A factorial puzzle I found at NRICH:
Consider numbers of the form $u_n = 1! + 2! + 3! + \dots + n!$. How many such numbers are perfect squares?
Write out a few terms
The first thing I like to do, faced with a problem like this, is to write out a few terms to see if there are any patterns I might exploit.
- $u_1 = 1$, which is square!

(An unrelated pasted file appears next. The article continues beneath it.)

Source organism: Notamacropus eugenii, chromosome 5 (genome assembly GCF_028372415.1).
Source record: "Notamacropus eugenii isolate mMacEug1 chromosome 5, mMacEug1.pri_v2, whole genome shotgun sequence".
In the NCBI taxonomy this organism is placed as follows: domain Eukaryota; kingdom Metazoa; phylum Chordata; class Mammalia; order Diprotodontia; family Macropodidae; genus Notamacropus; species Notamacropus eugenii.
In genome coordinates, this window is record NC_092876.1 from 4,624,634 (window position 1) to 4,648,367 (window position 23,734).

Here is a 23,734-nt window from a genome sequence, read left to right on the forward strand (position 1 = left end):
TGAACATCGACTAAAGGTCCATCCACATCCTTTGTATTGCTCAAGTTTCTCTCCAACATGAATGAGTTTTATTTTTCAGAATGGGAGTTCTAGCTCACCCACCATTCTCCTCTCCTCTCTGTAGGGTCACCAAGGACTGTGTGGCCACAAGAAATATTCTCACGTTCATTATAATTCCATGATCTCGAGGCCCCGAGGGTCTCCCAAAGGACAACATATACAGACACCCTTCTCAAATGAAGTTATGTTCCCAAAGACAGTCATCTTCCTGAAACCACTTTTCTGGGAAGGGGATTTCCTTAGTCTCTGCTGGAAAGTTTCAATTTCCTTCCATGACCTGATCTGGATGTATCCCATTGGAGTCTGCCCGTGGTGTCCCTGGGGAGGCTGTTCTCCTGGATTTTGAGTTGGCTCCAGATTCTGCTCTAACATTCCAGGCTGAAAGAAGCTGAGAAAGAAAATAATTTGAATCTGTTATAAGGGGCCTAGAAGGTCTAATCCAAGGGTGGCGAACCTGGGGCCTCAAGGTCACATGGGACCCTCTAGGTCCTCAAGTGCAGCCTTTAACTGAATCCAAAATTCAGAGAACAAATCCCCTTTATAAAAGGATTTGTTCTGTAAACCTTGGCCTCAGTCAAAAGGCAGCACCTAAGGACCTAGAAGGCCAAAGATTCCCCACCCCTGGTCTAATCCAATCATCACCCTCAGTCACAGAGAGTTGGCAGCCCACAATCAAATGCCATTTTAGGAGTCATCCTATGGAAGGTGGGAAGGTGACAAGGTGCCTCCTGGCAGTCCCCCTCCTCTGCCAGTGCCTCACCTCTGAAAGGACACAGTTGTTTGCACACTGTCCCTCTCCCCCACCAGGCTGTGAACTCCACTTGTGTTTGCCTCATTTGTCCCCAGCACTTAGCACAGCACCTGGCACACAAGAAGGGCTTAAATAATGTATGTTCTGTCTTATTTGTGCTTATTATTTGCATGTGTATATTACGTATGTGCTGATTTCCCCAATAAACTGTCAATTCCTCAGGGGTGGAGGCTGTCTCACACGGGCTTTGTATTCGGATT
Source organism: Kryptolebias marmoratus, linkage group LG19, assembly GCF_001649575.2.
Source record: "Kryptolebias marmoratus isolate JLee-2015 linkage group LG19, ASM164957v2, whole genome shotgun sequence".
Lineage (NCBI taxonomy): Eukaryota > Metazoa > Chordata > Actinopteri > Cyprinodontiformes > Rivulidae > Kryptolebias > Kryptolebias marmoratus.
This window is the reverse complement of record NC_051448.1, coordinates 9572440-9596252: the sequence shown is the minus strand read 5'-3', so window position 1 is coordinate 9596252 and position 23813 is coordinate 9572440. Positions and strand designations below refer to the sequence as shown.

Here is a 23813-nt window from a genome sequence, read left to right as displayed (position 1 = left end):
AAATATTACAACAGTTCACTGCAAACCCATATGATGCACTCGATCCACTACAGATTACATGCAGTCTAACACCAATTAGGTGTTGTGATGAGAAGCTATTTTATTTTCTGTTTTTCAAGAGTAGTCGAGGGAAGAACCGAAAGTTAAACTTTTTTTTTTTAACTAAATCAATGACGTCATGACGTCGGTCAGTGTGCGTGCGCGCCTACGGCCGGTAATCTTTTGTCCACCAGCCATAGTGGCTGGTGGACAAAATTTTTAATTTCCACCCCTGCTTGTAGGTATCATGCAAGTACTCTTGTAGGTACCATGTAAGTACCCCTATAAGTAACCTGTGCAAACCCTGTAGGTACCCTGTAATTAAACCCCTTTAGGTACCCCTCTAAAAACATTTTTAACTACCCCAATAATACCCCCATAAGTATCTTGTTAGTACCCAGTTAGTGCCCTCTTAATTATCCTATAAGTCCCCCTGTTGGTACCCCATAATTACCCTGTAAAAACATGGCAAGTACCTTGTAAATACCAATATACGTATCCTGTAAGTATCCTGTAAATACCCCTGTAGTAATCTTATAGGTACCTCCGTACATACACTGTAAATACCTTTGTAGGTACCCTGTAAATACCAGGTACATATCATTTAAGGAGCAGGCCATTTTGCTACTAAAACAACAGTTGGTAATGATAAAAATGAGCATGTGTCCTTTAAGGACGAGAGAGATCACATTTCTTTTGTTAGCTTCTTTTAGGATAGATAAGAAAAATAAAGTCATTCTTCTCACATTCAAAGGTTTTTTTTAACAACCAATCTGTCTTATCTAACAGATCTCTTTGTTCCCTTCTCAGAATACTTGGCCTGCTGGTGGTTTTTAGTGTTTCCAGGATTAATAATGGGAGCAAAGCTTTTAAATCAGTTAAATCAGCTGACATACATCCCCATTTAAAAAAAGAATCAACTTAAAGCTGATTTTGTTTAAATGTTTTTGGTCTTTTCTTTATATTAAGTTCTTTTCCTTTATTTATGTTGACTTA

- $u_2 = 1+ 2 = 3$
- $u_3 = 3 + 6 = 9$, which is square!
- $u_4 = 9 + 24 = 33$
- $u_5 = 33 + 120 = 153$
But hang on!
All of the factorials from 5! onwards end in zero - so all of the $u_n$s with $n \ge 4$ are going to end in three!
And, since no square number ends in a 3, there cannot be any more squares in this sequence.
The answer is therefore two.
What if the sequence begins with $0!$?
A selection of other posts
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